That will lead to-- this minimum will lead to a system of equations that I'm going to put a box around, because it's so fundamental. And are you willing to tell me what that equation is? Yes, thanks.

AUDIENCE: A transpose A.

PROFESSOR: A transpose A is going to come from there-- you see it-- times the best x equals A transpose b. That gives the minimum. Let me forego checking that. You see that the quadratic term has the matrix in it. So it's derivative. Maybe the derivative of this is 2 A transpose Ax, and then the 2 cancels that 2. And this could also be written as x transpose A transpose b. So it's x transpose against A transpose b. That's linear. So when I take the derivative, it's that constant.

That's pretty fast. 18.06 would patiently derive that. But here, let me give you the picture that goes with it, the geometry. So we have the problem. No solution. We have Gauss's best answer. Minimize the 2 norm of the error. We have the conclusion, the matrix that we get in. And now I want to draw a picture that goes with it. OK.

So here is a picture. I want to have a column space of A there in that picture. Of course, the 0 vector's in the column space of A. So this is all possible vectors Ax. Right? You're never forgetting that the column space is all the Ax's.

Now, I've got to put b in the picture. So where does this vector b-- so I'm trying to solve Ax equal b, but failing. So if I draw b in this picture, how do I draw b? Where do I put it? Shall I put it in the column space? No. The whole point is, it's not in the column space. It's not an Ax. It's out there somewhere, b. OK. And then what's the geometry that goes with least squares and the normal equations and Gauss's suggestion to minimize the error? Where will Ax be, the best Ax that I can do?

So what Gauss has produced is an A here. You can't find an x. He'll do as best he can. And we're calling that guy x hat. And this is the algebra to find x hat. And now, where is the picture here? Where is this vector Ax hat, which is the best Ax we can get?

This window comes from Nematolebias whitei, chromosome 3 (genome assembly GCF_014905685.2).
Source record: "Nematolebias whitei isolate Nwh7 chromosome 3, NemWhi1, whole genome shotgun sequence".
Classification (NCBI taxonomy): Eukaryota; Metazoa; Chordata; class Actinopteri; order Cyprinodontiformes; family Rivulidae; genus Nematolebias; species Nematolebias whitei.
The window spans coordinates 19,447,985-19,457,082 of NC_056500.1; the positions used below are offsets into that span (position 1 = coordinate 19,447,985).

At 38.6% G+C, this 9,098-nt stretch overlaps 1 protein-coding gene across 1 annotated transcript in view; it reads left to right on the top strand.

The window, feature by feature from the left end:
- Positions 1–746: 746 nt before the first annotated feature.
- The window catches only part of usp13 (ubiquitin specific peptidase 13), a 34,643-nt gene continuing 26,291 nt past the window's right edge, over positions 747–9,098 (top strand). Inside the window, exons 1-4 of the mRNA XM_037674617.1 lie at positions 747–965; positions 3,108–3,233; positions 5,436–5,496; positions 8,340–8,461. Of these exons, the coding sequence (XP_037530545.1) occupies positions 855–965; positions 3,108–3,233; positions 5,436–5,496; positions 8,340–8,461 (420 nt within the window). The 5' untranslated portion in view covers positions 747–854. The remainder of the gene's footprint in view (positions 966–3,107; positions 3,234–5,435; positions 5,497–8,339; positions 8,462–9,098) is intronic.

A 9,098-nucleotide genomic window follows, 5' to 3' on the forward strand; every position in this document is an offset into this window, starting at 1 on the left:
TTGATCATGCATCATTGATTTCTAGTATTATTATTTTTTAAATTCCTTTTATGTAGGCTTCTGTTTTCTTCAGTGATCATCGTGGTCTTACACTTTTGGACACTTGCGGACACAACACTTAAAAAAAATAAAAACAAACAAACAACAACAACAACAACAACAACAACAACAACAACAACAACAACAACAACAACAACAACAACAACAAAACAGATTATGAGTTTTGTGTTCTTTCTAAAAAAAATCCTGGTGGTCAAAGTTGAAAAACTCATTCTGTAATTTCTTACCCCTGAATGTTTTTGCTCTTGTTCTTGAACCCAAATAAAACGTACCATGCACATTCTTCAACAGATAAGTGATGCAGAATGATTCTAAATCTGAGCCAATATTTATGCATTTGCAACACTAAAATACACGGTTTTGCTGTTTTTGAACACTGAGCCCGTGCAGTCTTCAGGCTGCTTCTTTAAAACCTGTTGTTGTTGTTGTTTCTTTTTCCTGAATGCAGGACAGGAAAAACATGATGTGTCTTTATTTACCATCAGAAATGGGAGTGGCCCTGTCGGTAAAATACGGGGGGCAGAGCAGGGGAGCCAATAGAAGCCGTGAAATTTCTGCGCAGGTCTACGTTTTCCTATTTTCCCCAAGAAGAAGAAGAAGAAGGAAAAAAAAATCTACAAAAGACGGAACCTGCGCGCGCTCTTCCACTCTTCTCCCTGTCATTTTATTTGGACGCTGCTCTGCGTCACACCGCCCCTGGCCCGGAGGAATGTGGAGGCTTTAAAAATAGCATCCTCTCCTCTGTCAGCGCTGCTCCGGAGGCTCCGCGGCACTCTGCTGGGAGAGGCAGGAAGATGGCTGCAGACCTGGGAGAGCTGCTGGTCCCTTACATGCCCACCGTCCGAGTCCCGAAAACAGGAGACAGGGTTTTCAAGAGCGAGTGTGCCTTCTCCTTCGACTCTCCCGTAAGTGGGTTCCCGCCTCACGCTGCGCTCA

So it has to be in the column space, because it's A times something. And where is it in the column space? It's the projection. That's Ax hat. And here is the error, which you couldn't do anything about, b minus Ax hat. Yeah. So it's the projection, right.

So all this is justifying the-- so we're in the second approach to least squares, solve the normal equations. Solve the normal equations. That would be the second approach to least squares. And most examples, if they're not very big or very difficult, you just create the matrix A transpose A, and you call MATLAB and solve that linear system. You create the matrix, you create the right hand side, and you solve it.

So that's the ordinary run of the mill least squares problem. Just do it. So that's method two, just do it. What's method three? For the same-- we're talking about the same problem here, but now I'm thinking it may be a little more difficult. This matrix A transpose A might be nearly singular.

Gauss is assuming that-- yeah, when did this work? When did this work? And it will continue to work in the next three-- this works, this is good, if assuming A has independent columns. Yeah, better just make clear. I'm claiming that when A has-- so what's the reasoning?

If A has independent columns-- but maybe not enough columns, like here-- it's only got two columns. It's obviously not going to be able to match any right hand side. But it's got independent columns. When A has independent columns, then what can I say about this matrix? It's invertible. Gauss's plan works. If A has independent columns, then this would be a linear algebra step. Then this will be invertible. You see the importance of that step.

If A has independent columns, that means it has no null space. Only x equals 0 is in the null space. Two independent columns, but only two. So not enough to solve systems, but independent. Then you're OK. This matrix is invertible. You can do what Gauss tells you.

But we're prepared now-- we have to think, OK. So what do I really want to do? I want to connect this Gauss's solution to the pseudo inverse. Because I'm claiming they both give the same result. The pseudo inverse will apply. But we have something-- A is not invertible. Just keep remembering this matrix. It's not invertible. But it has got independent columns.

What am I saying there? Just going back to the picture. If A is a matrix with independent columns, what space disappears in this picture? The null space goes away. So the picture is simpler. But it's still the null space of A transpose. This is still pretty big, because I only had two columns and a whole lot of rows. And that's going to be reflected here.

So what am I trying to say? I'm trying to say that this answer is the same as the pseudo inverse answer. We could possibly even check that point. Let me write it down first. I claim that the answer A plus b is the same as the answer coming from here, A transpose A, inverse A transpose b, when I guess the null space is 0, the rank is all of n, whatever you like to say.